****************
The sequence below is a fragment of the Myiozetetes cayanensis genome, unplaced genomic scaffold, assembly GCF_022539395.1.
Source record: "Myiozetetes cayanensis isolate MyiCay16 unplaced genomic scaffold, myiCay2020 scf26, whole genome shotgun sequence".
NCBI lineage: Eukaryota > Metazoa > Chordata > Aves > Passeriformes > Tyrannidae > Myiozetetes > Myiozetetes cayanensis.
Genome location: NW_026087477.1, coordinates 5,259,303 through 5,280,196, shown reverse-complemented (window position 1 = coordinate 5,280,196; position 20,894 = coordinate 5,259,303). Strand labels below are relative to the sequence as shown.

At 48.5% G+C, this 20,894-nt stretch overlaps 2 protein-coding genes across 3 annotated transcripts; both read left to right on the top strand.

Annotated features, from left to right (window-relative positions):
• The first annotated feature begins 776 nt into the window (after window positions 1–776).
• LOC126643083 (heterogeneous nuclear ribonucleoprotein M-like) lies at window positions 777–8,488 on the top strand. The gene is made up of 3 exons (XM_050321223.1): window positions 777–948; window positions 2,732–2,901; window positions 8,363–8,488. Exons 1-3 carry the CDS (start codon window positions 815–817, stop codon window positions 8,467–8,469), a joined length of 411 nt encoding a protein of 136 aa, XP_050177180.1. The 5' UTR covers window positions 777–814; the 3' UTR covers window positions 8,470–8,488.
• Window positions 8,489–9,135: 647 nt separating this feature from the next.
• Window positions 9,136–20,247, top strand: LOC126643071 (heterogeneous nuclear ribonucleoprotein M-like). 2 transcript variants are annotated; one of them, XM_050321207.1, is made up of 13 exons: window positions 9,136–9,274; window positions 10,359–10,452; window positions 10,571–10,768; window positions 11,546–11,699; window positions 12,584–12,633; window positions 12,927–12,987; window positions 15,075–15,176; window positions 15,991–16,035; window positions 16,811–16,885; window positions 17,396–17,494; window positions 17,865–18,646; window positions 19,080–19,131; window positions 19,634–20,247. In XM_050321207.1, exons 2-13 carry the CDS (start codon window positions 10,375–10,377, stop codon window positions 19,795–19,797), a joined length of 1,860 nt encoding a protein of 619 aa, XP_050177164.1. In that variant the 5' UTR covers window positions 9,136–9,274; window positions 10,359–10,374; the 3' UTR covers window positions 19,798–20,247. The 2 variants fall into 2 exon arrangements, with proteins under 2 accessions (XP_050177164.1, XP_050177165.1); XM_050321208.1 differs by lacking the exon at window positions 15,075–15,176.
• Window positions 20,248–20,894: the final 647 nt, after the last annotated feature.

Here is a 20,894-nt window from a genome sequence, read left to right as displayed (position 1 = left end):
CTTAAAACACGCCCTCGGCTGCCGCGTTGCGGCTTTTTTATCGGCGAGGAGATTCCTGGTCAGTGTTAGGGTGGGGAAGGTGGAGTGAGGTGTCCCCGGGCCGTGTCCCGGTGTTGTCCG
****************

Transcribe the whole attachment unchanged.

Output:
The sequence below is a fragment of the Myiozetetes cayanensis genome, unplaced genomic scaffold, assembly GCF_022539395.1.
Source record: "Myiozetetes cayanensis isolate MyiCay16 unplaced genomic scaffold, myiCay2020 scf26, whole genome shotgun sequence".
NCBI lineage: Eukaryota > Metazoa > Chordata > Aves > Passeriformes > Tyrannidae > Myiozetetes > Myiozetetes cayanensis.
Genome location: NW_026087477.1, coordinates 5,259,303 through 5,280,196, shown reverse-complemented (window position 1 = coordinate 5,280,196; position 20,894 = coordinate 5,259,303). Strand labels below are relative to the sequence as shown.

At 48.5% G+C, this 20,894-nt stretch overlaps 2 protein-coding genes across 3 annotated transcripts; both read left to right on the top strand.

Annotated features, from left to right (window-relative positions):
• The first annotated feature begins 776 nt into the window (after window positions 1–776).
• LOC126643083 (heterogeneous nuclear ribonucleoprotein M-like) lies at window positions 777–8,488 on the top strand. The gene is made up of 3 exons (XM_050321223.1): window positions 777–948; window positions 2,732–2,901; window positions 8,363–8,488. Exons 1-3 carry the CDS (start codon window positions 815–817, stop codon window positions 8,467–8,469), a joined length of 411 nt encoding a protein of 136 aa, XP_050177180.1. The 5' UTR covers window positions 777–814; the 3' UTR covers window positions 8,470–8,488.
• Window positions 8,489–9,135: 647 nt separating this feature from the next.
• Window positions 9,136–20,247, top strand: LOC126643071 (heterogeneous nuclear ribonucleoprotein M-like). 2 transcript variants are annotated; one of them, XM_050321207.1, is made up of 13 exons: window positions 9,136–9,274; window positions 10,359–10,452; window positions 10,571–10,768; window positions 11,546–11,699; window positions 12,584–12,633; window positions 12,927–12,987; window positions 15,075–15,176; window positions 15,991–16,035; window positions 16,811–16,885; window positions 17,396–17,494; window positions 17,865–18,646; window positions 19,080–19,131; window positions 19,634–20,247. In XM_050321207.1, exons 2-13 carry the CDS (start codon window positions 10,375–10,377, stop codon window positions 19,795–19,797), a joined length of 1,860 nt encoding a protein of 619 aa, XP_050177164.1. In that variant the 5' UTR covers window positions 9,136–9,274; window positions 10,359–10,374; the 3' UTR covers window positions 19,798–20,247. The 2 variants fall into 2 exon arrangements, with proteins under 2 accessions (XP_050177164.1, XP_050177165.1); XM_050321208.1 differs by lacking the exon at window positions 15,075–15,176.
• Window positions 20,248–20,894: the final 647 nt, after the last annotated feature.

Here is a 20,894-nt window from a genome sequence, read left to right as displayed (position 1 = left end):
CTTAAAACACGCCCTCGGCTGCCGCGTTGCGGCTTTTTTATCGGCGAGGAGATTCCTGGTCAGTGTTAGGGTGGGGAAGGTGGAGTGAGGTGTCCCCGGGCCGTGTCCCGGTGTTGTCCG